NEW DELHI — A catastrophic second wave of the coronavirus is battering India, which is reporting the world’s highest number of new infections as hospitals and patients beg for fast-diminishing oxygen supplies and other emergency aid.
Canada has joined Britain, Hong Kong, Singapore and New Zealand in barring travelers coming from India. And the U.S. State Department advised people against going to India after the Centers for Disease Control raised the risk level to its highest measure.
Even as cases have climbed, Prime Minister Narendra Modi’s governing Bharatiya Janata Party and other parties have continued to hold mass rallies with thousands of people unmasked. The government has also allowed an enormous Hindu festival to draw millions of pilgrims despite signs that it has become a superspreader event.
The catastrophe in India is playing out vividly on social media, with Twitter feeds and WhatsApp groups broadcasting hospitals’ pleas for oxygen and medicines, and families’ desperate searches for beds in overwhelmed Covid-19 wards. With many hospitals short of ventilators, television reports have shown patients lying inside ambulances parked outside emergency rooms, struggling to breathe.
Some county health departments that a month ago couldn’t keep up with vaccine demand have now started closing some of their mass vaccination sites for lack of customers, and some counties are declining vaccine shipments.
Now that more than half of adults in the United States have received at least one Covid-19 vaccine dose and the country has surpassed 200 million administered doses, demand for shots appears to be slowing in many areas.
White House and health officials are comparing the next phase of the vaccination campaign to a get-out-the-vote effort.
While every person 16 and older in the country became eligible for a coronavirus vaccination on Monday, dropping demand has pushed Mercer County, Ohio — where 27 percent of adults have at least one dose — to announce the closing of its mass vaccination site on May 7.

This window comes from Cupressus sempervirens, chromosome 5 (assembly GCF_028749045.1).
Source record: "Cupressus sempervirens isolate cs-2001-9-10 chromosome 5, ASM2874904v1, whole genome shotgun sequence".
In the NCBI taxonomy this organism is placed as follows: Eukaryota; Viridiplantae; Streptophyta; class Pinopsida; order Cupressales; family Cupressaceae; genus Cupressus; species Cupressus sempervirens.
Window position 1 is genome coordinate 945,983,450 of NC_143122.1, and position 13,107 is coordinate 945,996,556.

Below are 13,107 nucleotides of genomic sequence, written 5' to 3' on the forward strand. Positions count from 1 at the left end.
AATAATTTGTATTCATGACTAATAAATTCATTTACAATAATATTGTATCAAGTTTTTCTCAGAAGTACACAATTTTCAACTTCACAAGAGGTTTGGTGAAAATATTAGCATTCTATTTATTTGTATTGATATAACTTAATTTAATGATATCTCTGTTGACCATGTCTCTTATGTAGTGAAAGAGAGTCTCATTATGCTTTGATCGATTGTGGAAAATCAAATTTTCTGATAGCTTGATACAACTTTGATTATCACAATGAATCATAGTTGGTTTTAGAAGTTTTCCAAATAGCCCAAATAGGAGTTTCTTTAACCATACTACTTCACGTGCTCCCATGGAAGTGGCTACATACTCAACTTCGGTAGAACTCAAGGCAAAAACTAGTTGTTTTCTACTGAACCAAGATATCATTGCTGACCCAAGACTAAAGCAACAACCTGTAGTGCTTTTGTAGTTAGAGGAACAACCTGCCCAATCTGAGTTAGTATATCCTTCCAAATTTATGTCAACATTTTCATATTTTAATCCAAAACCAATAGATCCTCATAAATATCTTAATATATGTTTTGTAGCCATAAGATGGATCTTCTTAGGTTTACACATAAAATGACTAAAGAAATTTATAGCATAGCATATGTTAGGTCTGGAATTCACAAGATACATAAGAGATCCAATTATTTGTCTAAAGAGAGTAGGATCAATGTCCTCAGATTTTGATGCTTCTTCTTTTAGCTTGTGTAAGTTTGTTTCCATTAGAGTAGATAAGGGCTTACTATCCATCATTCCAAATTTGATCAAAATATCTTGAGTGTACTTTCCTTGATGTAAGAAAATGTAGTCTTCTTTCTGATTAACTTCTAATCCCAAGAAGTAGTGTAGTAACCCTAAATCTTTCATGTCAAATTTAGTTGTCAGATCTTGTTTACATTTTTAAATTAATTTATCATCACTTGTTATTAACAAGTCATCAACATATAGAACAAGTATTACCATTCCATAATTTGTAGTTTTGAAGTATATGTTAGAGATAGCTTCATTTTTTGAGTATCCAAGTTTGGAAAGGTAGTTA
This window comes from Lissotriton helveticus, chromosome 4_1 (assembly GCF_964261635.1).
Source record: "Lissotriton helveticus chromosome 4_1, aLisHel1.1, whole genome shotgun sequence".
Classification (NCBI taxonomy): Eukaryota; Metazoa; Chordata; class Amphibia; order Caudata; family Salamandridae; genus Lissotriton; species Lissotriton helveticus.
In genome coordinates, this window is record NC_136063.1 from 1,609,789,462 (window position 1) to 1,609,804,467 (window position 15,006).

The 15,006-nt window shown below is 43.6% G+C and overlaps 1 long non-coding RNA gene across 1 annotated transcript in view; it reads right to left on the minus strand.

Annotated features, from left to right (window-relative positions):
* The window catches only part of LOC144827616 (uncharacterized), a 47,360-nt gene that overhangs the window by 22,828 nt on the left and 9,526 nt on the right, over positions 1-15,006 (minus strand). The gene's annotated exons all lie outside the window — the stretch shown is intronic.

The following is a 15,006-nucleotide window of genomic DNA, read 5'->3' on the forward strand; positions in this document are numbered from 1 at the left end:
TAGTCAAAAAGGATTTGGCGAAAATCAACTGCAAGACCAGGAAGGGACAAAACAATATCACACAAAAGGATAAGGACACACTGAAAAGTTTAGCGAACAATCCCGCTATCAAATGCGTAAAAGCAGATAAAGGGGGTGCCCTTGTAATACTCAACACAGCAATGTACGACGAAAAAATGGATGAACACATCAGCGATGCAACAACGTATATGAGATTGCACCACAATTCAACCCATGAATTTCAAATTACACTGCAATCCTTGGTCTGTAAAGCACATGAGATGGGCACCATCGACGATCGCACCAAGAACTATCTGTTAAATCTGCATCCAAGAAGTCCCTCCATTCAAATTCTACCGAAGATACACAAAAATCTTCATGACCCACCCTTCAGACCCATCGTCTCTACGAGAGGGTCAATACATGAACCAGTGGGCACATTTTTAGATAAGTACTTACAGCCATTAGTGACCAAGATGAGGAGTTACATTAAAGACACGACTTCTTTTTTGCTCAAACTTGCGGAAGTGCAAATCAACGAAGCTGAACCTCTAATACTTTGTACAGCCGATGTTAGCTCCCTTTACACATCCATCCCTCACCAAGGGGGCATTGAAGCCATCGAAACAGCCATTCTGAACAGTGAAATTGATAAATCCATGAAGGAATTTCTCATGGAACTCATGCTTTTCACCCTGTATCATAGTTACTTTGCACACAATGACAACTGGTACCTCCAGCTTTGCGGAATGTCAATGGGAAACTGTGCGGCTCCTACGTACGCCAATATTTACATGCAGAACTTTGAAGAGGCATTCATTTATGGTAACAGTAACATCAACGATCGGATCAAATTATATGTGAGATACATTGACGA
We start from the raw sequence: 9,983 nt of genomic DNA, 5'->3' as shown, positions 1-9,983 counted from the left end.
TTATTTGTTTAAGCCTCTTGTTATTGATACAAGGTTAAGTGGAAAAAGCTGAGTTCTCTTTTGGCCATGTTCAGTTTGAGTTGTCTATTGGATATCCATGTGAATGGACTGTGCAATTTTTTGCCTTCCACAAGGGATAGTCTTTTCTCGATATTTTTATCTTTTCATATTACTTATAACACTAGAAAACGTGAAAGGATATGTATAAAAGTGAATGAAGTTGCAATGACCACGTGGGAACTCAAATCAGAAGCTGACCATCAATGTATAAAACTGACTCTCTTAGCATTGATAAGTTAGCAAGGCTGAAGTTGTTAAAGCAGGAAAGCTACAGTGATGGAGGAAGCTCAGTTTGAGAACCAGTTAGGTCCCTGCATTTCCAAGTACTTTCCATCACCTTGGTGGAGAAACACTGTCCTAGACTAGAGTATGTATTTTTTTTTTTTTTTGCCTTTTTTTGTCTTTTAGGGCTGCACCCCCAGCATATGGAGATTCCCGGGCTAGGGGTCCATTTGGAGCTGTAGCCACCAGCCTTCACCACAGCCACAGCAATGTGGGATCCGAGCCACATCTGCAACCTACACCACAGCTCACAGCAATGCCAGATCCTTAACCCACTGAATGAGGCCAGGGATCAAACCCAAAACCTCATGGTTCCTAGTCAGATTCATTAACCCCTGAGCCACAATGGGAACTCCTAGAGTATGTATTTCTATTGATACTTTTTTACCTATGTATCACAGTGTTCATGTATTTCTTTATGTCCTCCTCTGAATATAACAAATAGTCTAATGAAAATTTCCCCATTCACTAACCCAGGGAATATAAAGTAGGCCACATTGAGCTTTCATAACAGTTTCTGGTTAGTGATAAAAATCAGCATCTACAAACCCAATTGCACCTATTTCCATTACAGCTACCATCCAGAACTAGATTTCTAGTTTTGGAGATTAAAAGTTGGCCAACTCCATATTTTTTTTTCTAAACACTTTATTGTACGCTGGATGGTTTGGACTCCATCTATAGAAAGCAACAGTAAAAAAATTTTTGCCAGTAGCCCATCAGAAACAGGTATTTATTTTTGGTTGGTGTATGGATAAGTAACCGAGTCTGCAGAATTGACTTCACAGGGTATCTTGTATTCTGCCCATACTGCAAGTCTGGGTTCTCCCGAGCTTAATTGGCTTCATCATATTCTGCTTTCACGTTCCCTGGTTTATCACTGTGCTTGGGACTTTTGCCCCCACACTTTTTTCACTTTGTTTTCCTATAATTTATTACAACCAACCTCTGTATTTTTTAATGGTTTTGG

“It wasn’t fair to ask our volunteers to keep showing up there when they weren’t being fully utilized — they like to keep busy,” Jason Menchhofer, county health administrator, said in an interview on Thursday about the site on the local fairgrounds.
In the first few months of the year, the site in the county of 41,000, which borders Indiana, would fill up its 400 appointments in an hour or two, he said. “We could even reach down into those who were not age-eligible to get it to come in at the end of the day to come out quickly and get it into someone’s arm,” he said.
But demand has fallen precipitously in the last several weeks, and last week the county ended up wasting two doses, which was a first. “We no longer have a reserve of people who want to be vaccinated to reach into to show up and take those doses,” he added.
The largest vaccination site in Las Vegas, the Cashman Center, will close on May 5 as the list of open appointments grow and the lines to be inoculated have dwindled. The tens of thousands of open appointments at sites across the nation are forcing officials to pivot their outreach strategies and zero in on smaller events.
Palm Beach County in Florida said on Tuesday that it would shut its three mass vaccination sites, which are operating at about half capacity, by the end of May. Of 16,000 appointment slots available this week, only 6,000 were filled, according to health officials. Instead, three mobile units will each aim to give 500 doses a day.
In Galveston County, Texas, a mass drive-through clinic at a county park won’t operate after May 1. The park has been administering 5,000 doses per day, including on Thursday. But demand for appointments has dampened in the last three weeks, according to the county’s chief public health officer. He also asked the state to pause vaccine shipments.